by Dinesh Thakur

A communications device that multiplexes (combines) several signals for transmission over a single medium. A demultiplexer completes the process by separating multiplexed signals from a transmission line. Frequently a multiplexer and demultiplexer are combined into a single device capable of processing both outgoing and incoming signals. A multiplexer is sometimes called a mux.

Type of Multiplexer          Type of Multiplexing

Time Division Multiplexer 

Short for Time Division Multiplexing, a type of multiplexing that combines data streams by assigning each stream a different time slot in a set. TDM repeatedly transmits a fixed sequence of time slots over a single transmission channel. Within T-Carrier systems, such as T-1 and T-3, TDM combines Pulse Code Modulated (PCM) streams created for each conversation or data stream.

Wavelength Division Multiplexing

Short for wavelength division multiplexing, a type of multiplexing developed for use on optical fiber. WDM modulates each of several data streams onto a different part of the light spectrum. WDM is the optical equivalent of FDM.

1. WDM is the analog multiplexing technique. WDM is conceptually similar to FDM, in the sense that it combines different signals of different frequencies into single composite signal and transmit it on a single link.

2. In WDM the different signals are optical or light signals that are transmitted through optical fiber. Wavelength of a wave is reciprocal of its frequency. Therefore, if wavelength goes up, the frequency goes down and Vice-versa.

3. Thus in WDM, various light waves from different sources are combined to form a composite light signal that is transmitted across the channel to the receiver.

4. At the receiver side, this composite light signal is broken into different light waves by demultiplexer.

5. This combining and the splitting of light waves is done by using a prism.

6. One prism is used at the sender side to perform multiplexing and another prism is used at receiver side that performs demultiplexing as shown in fig.

7. The basic principle behind the usage of prisms is that, the prism bends a beam of light based on the angle of incidence and the frequency of light wave.                Usage of prisms in WDM

Applications of WDM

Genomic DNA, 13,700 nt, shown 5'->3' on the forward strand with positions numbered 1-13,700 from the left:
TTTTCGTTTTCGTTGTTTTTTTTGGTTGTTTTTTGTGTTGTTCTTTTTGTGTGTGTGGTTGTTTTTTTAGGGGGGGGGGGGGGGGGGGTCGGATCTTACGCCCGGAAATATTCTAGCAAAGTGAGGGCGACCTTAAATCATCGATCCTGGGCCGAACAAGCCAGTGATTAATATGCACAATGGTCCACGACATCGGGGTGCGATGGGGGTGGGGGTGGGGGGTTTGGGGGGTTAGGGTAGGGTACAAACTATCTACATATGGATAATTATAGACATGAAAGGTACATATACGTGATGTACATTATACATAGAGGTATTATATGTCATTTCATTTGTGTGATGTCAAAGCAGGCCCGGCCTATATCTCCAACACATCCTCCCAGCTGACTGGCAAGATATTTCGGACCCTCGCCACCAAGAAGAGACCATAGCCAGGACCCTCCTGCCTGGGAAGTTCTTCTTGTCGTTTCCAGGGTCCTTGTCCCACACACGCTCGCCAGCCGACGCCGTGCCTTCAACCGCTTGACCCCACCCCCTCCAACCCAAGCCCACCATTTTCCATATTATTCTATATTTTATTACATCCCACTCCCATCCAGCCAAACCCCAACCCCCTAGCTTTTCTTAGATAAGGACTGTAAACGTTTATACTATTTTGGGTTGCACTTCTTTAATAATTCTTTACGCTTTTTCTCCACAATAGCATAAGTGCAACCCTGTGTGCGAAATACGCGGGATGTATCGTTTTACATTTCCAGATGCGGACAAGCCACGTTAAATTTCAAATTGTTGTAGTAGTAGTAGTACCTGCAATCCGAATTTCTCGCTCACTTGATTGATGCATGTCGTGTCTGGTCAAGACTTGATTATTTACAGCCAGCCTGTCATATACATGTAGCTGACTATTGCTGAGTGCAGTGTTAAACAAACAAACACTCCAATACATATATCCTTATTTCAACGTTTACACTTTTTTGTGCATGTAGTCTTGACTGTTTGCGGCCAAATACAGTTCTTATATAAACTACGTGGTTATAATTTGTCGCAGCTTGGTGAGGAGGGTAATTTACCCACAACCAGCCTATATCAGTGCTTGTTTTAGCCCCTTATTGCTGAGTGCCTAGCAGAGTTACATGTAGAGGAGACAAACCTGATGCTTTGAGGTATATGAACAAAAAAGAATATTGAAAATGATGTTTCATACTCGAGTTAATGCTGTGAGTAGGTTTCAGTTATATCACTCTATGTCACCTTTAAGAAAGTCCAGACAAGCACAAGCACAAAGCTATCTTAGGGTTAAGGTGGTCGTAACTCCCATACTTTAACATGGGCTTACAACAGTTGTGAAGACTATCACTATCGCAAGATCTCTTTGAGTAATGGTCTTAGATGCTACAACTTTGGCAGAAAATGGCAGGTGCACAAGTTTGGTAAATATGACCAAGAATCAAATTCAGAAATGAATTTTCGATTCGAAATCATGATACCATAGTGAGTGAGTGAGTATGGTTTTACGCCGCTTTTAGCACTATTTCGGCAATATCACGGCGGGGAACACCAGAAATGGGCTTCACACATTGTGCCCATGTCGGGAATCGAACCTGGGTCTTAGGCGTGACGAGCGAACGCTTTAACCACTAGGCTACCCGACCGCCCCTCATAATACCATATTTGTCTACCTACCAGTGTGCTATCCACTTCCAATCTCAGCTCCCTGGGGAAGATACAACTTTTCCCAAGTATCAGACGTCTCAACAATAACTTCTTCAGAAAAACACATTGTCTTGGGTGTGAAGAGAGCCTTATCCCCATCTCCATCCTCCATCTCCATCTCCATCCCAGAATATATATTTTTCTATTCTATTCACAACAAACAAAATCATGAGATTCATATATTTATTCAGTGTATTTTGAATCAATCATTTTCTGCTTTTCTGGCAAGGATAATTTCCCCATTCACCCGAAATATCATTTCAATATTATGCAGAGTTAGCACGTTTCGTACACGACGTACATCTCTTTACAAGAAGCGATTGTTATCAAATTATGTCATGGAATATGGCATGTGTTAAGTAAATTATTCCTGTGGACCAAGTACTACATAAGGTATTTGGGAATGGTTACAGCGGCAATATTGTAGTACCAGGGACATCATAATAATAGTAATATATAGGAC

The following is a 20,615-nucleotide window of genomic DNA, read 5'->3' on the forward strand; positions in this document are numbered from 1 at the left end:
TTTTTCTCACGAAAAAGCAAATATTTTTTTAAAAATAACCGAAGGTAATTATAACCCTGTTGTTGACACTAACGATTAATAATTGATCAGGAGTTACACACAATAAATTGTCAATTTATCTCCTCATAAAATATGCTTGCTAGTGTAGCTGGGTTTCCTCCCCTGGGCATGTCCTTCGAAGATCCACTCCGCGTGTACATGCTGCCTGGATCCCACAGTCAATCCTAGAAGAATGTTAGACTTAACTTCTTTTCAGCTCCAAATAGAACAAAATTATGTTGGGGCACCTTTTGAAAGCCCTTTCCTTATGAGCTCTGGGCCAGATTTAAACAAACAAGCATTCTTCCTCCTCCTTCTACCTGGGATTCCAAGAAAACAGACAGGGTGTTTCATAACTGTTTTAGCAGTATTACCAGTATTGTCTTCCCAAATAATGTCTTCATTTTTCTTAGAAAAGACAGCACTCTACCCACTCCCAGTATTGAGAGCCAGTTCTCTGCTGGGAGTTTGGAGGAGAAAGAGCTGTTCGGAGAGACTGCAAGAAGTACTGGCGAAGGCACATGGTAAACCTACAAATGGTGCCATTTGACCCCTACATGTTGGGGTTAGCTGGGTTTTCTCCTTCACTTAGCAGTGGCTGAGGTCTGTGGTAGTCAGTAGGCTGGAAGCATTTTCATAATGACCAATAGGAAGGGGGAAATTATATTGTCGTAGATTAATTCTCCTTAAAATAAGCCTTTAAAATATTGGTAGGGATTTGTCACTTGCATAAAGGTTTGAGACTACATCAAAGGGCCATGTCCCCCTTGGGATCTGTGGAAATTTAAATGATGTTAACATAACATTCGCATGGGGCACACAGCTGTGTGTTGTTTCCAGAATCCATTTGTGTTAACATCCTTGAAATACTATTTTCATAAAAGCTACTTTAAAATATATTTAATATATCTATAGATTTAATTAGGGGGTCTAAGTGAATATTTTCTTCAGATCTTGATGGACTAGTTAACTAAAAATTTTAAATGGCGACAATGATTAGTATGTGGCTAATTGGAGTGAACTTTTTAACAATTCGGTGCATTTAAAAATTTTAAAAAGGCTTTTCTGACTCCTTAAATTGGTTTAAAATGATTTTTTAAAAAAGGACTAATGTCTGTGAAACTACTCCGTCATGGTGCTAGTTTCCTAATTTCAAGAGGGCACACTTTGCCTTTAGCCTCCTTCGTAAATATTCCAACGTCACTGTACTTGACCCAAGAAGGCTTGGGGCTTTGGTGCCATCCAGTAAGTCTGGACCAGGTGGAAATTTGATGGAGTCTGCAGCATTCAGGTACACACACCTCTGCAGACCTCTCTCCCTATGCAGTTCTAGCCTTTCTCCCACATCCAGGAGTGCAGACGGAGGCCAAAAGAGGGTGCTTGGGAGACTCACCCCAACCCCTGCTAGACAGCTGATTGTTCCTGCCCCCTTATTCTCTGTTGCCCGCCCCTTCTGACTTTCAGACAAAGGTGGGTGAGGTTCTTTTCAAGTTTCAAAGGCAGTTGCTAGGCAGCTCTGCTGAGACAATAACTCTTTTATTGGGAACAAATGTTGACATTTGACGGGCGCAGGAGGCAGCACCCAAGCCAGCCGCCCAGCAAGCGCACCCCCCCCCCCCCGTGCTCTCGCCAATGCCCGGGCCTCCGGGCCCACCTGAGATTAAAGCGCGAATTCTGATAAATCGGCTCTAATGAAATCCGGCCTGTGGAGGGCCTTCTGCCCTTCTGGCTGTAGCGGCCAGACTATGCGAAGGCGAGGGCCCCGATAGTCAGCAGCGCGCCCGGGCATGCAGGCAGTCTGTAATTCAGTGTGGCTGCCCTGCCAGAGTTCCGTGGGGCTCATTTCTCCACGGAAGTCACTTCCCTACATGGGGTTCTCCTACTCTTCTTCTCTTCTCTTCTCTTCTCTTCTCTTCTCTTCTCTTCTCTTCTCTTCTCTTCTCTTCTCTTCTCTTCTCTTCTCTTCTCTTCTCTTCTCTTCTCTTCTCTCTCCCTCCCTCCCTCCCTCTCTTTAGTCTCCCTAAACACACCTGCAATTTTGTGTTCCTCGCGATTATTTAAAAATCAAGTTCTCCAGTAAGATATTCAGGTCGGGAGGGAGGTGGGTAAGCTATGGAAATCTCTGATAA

WDM is used in SONET (Synchronous Optical Network). It makes use of multiple optical fiber lines which are multiplexed & demultiplexed.

Dense Wavelength Division Multiplexer

Dense Wavelength Division Multiplexing, an optical technology used to increase bandwidth over existing fiber optic backbones.

DWDM works by combining and transmitting multiple signals simultaneously at different wavelengths on the same fiber. In effect, one fiber is transformed into multiple virtual fibers. So, if you were to multiplex eight OC -48 signals into one fiber, you would increase the carrying capacity of that fiber from 2.5 Gb/s to 20 Gb/s. Currently, because of DWDM, single fibers have been able to transmit data at speeds up to 400Gb/s.

A key advantage to DWDM is that it's protocol- and bit-rate-independent. DWDM-based networks can transmit data in IP, ATM, SONET /SDH, and Ethernet, and handle bit rates between 100 Mb/s and 2.5 Gb/s. Therefore, DWDM-based networks can carry different types of traffic at different speeds over an optical channel.

Frequency Division Multiplexing

Frequency division multiplexing, a multiplexing technique that uses different frequencies to combine multiple streams of data for transmission over a communications medium. FDM assigns a discrete carrier frequency to each data stream and then combines many modulated carrier frequencies for transmission. For example, television transmitters use FDM to broadcast several channels at once.  

Statistical Multiplexer

Statistical multiplexers make it possible for multiple RS-232 devices to share a single data line. They also perform error correction to insure error-free transmissions. The term "statistical" refers to their ability to take advantage of the intermittent usage statics of most RS-232 devices (and all PC and terminal users).

Because keyboards are idle a large part of each second with no one typing and no data being sent from the computer, each PC or terminal often averages less than 5% of its potential data rate. Statistical multiplexers allow the sum of the PC and terminal rates to exceed the composite link speed between the multiplexers. Statistical multiplexer need Buffer.